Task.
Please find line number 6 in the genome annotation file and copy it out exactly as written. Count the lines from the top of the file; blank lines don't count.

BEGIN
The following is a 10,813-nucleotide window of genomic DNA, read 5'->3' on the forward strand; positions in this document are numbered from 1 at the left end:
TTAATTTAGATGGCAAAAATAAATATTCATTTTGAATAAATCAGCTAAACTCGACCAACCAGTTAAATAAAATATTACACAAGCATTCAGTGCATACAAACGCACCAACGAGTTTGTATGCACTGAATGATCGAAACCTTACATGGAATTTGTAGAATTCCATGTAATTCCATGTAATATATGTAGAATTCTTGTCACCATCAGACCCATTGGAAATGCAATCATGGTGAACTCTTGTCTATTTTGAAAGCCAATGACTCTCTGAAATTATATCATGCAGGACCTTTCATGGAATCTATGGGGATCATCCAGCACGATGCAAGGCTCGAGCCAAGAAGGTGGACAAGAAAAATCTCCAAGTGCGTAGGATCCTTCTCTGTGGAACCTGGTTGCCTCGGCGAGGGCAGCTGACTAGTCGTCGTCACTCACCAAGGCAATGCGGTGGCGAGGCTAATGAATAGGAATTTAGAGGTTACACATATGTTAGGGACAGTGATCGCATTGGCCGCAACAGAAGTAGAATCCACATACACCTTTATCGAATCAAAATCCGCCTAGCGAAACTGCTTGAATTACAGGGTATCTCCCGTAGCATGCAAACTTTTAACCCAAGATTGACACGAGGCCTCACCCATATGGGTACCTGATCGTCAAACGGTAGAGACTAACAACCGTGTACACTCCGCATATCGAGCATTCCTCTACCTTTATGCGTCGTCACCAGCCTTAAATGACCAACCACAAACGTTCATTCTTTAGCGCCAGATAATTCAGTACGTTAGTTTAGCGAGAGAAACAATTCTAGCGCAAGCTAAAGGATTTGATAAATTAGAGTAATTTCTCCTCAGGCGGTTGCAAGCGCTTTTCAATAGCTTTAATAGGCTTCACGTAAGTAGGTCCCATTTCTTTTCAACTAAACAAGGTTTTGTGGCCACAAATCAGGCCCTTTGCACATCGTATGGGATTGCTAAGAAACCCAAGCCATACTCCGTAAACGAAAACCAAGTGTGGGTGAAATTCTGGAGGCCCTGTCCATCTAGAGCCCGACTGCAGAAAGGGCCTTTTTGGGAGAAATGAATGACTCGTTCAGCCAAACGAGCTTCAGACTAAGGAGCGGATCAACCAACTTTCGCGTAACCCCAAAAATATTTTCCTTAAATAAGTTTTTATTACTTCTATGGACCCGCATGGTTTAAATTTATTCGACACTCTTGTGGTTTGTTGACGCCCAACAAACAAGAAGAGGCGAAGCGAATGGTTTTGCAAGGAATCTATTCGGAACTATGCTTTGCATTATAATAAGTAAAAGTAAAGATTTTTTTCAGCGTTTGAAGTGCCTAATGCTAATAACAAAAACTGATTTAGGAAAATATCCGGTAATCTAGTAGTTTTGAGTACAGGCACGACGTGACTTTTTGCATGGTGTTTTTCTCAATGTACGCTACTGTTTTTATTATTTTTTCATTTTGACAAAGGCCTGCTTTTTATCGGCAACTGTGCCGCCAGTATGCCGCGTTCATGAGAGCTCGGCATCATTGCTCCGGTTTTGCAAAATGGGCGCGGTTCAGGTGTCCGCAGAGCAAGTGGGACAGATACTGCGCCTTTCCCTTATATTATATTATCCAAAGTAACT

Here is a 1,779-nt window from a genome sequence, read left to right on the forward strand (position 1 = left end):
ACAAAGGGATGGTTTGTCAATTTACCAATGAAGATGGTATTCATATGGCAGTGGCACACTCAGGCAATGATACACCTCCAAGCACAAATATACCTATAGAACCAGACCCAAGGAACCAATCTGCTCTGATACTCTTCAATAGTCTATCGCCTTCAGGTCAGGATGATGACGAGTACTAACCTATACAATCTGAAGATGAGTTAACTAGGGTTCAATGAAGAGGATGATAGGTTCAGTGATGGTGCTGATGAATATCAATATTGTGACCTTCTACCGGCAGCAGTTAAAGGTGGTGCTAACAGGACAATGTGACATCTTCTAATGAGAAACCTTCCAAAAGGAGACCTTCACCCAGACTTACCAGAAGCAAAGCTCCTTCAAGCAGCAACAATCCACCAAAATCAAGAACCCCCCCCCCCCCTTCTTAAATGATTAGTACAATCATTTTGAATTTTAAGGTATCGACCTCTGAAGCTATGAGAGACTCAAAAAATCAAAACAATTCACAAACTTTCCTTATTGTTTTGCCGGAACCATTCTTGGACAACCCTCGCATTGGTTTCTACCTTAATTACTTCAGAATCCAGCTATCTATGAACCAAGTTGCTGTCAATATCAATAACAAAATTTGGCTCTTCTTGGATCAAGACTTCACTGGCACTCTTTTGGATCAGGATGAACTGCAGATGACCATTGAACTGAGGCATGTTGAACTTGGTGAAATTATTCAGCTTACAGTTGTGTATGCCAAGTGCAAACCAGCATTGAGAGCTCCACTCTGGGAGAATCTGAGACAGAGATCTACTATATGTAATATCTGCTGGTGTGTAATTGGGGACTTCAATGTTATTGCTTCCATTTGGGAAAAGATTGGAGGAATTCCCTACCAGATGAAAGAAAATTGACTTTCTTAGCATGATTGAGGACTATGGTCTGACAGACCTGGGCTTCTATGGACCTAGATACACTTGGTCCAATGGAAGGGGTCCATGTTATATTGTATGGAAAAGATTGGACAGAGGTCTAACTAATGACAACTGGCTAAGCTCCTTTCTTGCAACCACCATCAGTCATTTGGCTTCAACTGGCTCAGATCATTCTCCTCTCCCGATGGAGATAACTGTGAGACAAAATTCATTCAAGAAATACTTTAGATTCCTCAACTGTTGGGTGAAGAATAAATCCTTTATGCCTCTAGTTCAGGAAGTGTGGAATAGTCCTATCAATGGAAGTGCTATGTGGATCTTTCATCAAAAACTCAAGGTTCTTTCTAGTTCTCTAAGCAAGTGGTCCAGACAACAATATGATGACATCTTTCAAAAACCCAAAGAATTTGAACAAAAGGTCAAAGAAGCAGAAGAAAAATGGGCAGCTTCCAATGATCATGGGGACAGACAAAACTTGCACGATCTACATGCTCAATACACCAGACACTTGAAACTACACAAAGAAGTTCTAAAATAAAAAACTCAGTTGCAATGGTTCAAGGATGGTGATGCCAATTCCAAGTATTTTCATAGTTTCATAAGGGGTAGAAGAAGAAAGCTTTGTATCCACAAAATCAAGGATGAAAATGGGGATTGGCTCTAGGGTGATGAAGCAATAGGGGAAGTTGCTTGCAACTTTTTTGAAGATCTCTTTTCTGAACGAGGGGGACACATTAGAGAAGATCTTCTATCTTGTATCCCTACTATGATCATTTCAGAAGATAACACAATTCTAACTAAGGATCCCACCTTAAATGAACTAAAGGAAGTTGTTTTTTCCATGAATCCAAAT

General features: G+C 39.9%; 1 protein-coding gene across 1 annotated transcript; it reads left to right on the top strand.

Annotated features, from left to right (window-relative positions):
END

Annotated features, from left to right (window-relative positions):